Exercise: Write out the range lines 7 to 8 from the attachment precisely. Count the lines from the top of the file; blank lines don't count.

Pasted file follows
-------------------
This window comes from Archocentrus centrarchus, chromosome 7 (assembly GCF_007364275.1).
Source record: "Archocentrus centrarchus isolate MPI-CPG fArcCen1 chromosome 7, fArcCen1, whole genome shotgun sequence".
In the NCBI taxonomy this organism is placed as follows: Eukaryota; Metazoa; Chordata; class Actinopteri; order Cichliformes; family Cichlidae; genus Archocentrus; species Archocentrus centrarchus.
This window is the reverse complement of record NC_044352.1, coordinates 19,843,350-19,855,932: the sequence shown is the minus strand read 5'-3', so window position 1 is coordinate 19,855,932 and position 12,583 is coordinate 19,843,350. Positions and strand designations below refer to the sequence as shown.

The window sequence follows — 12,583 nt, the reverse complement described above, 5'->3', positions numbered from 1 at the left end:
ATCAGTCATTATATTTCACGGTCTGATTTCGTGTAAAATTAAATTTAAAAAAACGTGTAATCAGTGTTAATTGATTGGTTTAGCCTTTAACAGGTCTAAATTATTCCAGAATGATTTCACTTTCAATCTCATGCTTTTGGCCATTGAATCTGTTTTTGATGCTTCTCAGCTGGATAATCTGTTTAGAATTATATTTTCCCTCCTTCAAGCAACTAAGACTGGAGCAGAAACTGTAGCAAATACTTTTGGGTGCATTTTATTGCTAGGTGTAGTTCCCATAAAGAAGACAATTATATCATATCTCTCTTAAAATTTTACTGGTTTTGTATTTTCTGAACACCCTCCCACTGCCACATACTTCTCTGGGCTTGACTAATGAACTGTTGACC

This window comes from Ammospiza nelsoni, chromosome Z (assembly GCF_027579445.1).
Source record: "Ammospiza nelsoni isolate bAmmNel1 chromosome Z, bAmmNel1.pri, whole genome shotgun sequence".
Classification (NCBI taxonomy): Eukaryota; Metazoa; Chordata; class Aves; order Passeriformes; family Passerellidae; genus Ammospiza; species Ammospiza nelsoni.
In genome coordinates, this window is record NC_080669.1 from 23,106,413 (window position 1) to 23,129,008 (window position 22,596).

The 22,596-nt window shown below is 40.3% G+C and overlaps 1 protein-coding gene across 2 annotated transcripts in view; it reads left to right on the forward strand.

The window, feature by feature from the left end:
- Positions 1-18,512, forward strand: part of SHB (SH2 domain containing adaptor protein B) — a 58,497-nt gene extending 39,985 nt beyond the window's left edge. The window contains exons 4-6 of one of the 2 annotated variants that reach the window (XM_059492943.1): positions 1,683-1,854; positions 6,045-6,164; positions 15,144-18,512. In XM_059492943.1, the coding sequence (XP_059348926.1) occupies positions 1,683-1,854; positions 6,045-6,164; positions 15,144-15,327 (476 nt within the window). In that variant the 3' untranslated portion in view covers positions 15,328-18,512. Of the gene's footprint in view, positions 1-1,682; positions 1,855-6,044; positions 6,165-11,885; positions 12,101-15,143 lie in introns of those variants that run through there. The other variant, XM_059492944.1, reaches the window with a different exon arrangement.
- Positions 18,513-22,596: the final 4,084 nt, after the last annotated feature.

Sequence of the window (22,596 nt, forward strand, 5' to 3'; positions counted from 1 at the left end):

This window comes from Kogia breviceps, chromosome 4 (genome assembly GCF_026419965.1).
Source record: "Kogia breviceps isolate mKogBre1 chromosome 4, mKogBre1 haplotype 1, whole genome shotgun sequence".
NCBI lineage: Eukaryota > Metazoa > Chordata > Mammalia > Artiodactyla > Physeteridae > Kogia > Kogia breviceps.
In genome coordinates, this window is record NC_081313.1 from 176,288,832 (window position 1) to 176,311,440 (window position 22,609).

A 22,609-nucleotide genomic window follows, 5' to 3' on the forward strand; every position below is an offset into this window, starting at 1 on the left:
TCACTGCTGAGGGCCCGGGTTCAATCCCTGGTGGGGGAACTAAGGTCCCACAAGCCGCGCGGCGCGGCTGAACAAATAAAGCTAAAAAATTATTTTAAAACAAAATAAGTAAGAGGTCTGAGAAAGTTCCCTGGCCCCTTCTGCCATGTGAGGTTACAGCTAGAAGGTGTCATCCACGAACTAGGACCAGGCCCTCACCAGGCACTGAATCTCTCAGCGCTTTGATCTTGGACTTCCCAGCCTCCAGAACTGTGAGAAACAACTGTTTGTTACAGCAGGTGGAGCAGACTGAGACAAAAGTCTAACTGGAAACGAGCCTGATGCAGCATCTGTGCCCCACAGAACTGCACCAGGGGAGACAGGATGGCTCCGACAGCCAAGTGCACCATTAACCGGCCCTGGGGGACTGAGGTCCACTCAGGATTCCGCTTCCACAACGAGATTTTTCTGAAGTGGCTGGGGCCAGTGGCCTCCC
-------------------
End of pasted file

This window comes from Ammospiza nelsoni, chromosome Z (assembly GCF_027579445.1).
Source record: "Ammospiza nelsoni isolate bAmmNel1 chromosome Z, bAmmNel1.pri, whole genome shotgun sequence".